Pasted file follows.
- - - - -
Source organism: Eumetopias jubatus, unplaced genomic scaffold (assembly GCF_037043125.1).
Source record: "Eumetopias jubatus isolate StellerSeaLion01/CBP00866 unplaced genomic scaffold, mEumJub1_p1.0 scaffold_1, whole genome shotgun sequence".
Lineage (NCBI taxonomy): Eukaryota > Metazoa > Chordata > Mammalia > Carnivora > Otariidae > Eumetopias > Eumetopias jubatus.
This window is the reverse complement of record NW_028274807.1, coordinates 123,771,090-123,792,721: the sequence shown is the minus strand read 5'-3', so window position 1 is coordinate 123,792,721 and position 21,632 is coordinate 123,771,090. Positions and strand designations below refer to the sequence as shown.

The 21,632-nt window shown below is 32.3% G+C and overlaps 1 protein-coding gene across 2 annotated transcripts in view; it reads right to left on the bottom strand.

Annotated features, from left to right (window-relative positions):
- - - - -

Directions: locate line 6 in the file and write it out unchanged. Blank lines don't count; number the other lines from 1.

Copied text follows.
Annotated features, from left to right (window-relative positions):